Total possibilities in which Bob wins—> 81+1 = 82

The probability = 82/ 121= 0.677...
—> 68 %

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GMAT 1: 580 Q43 V27
WE: Sales (Energy and Utilities)
Re: Andy and Bob play a game in which a computer randomly selects two real  [#permalink]

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Bunuel wrote:

Competition Mode Question

Andy and Bob play a game in which a computer randomly selects two real numbers between 0 and 10. Andy’s score is the sum of the numbers and Bob’s score is one more than the product of the numbers. If the person with the higher score wins the game, what is the probability that Bob wins?

A. 18%
B. 19%
C. 68%
D. 82%
E. 90%

Are You Up For the Challenge: 700 Level Questions

I considered a and b as numbers from 1 to 9 since inclusive is not mentioned in the question. Also i took cases without repetition. However, I solved as follow:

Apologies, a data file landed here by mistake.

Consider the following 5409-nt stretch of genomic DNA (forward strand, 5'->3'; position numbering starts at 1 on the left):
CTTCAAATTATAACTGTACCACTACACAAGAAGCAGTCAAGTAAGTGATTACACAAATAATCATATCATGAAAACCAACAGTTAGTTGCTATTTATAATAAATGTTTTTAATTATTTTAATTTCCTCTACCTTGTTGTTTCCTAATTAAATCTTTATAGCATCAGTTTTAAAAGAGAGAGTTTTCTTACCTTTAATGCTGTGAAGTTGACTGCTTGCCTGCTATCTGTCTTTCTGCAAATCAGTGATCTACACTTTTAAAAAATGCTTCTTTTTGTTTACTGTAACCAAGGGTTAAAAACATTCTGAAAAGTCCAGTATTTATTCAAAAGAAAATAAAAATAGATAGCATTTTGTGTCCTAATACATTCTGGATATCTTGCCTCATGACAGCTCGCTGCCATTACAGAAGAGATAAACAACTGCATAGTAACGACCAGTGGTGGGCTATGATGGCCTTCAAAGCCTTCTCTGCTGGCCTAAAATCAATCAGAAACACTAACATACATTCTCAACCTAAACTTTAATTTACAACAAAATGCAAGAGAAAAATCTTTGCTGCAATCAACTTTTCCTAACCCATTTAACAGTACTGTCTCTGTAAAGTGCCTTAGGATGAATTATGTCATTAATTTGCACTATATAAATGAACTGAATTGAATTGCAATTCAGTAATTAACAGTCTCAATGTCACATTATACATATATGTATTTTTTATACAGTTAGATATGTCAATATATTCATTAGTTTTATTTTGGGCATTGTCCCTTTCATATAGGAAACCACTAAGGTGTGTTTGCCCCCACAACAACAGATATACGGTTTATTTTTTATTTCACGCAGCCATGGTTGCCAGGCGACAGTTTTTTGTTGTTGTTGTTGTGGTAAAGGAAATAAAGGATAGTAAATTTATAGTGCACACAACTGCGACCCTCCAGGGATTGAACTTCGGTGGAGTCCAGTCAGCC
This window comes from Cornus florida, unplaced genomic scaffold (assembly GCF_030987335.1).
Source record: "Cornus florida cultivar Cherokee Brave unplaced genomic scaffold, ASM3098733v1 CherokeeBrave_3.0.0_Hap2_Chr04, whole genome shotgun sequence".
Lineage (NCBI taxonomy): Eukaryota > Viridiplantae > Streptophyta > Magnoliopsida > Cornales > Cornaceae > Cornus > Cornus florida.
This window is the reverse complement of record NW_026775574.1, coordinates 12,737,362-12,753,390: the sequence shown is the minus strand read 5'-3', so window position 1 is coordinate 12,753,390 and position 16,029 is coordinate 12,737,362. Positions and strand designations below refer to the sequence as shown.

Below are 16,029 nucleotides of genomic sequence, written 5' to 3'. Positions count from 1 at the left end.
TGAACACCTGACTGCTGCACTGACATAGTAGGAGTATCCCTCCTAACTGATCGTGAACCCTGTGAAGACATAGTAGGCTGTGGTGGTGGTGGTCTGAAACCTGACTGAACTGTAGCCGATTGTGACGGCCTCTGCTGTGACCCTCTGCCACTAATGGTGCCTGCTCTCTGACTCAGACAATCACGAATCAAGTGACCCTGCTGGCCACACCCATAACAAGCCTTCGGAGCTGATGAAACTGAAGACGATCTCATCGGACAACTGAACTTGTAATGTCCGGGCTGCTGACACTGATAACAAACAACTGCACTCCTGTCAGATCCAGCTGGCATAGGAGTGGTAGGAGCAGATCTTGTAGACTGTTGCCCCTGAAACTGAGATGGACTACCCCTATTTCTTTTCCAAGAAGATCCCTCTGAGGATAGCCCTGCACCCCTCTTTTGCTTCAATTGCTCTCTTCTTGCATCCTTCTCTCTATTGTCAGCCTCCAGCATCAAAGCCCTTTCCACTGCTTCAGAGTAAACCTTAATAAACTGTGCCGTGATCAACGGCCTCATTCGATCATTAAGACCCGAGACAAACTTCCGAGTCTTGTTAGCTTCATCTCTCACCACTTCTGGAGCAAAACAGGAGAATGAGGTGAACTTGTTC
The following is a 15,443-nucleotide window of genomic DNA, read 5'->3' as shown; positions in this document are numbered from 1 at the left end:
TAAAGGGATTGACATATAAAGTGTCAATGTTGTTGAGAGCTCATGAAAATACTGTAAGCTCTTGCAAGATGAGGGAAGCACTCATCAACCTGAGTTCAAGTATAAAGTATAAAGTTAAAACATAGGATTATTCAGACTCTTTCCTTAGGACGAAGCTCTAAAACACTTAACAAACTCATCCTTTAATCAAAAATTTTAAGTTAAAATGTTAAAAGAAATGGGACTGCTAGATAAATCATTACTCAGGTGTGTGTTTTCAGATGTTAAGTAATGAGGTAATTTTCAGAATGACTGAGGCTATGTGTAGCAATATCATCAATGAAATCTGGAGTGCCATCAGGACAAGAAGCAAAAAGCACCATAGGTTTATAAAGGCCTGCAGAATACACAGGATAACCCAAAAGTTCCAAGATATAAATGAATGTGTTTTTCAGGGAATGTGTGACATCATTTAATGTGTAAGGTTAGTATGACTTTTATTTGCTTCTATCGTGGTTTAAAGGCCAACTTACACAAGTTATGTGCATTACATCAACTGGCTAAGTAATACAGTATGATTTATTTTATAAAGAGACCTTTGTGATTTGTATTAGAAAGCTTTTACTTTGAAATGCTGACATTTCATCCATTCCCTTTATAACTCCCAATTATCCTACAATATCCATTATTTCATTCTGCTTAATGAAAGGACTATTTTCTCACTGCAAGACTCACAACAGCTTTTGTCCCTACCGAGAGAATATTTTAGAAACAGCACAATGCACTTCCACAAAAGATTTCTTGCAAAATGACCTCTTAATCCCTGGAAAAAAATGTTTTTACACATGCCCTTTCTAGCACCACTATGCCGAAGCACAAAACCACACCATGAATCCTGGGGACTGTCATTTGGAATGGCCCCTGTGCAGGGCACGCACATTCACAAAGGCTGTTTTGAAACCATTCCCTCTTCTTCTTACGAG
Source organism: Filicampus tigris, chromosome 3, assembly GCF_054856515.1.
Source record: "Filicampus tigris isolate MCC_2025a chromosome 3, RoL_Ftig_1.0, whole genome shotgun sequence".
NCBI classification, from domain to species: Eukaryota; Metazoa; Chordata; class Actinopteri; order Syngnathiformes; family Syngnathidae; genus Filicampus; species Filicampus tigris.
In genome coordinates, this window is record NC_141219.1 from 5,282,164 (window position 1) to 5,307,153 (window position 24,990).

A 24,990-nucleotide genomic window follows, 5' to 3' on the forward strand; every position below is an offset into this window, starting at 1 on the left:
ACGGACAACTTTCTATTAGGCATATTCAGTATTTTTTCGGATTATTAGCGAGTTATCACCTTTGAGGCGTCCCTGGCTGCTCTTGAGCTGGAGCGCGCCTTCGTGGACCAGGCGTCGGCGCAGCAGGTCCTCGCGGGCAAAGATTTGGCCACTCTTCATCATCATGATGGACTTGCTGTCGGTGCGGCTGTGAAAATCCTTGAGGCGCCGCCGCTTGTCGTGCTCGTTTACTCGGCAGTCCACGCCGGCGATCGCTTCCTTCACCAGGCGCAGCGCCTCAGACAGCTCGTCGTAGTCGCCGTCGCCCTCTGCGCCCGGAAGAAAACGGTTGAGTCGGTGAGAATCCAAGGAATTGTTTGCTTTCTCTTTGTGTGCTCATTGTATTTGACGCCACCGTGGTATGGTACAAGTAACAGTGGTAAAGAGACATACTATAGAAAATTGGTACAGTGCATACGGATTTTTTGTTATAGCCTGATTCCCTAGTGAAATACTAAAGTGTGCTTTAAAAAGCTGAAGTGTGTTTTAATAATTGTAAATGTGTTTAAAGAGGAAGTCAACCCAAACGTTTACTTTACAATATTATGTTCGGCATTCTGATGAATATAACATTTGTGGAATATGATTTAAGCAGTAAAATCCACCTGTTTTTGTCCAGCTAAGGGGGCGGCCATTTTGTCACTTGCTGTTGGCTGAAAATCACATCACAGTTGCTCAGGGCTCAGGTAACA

If for A number is 1, 2≤B≤9 i.e. 8 cases(without repetition)
.... A .... 2, 3≤B≤9 i.e. 7 cases
and so on... till 1 case for A as 8
So, total 36 cases are there in which 8 cases(where A is 1 and 2≤B≤9) are neutral i.e. both scores are equal.
Since win percent for Bob is required, i took these cases as loss and calculated win percent as
36-8/36*100 = ~77%

Here's my question:
If cases where both A and B are equal(i.e. repetition) are considered B wins in 8 out of 9 cases taking win percentage to 36/45*100 = 80%
Also if that's so, cases as discussed above are repeated let's say
For B if number is 1 2≤A≤9 8 cases and SO ON...

Though this does not make much difference but it creates lot more confusion.
For that reason i estimated that my calculated should be lesser than ~77% and marked C.

Can anyone help with this.
_________________
Ephemeral Epiphany..!

GMATPREP1 590(Q48,V23) March 6, 2019
GMATPREP2 610(Q44,V29) June 10, 2019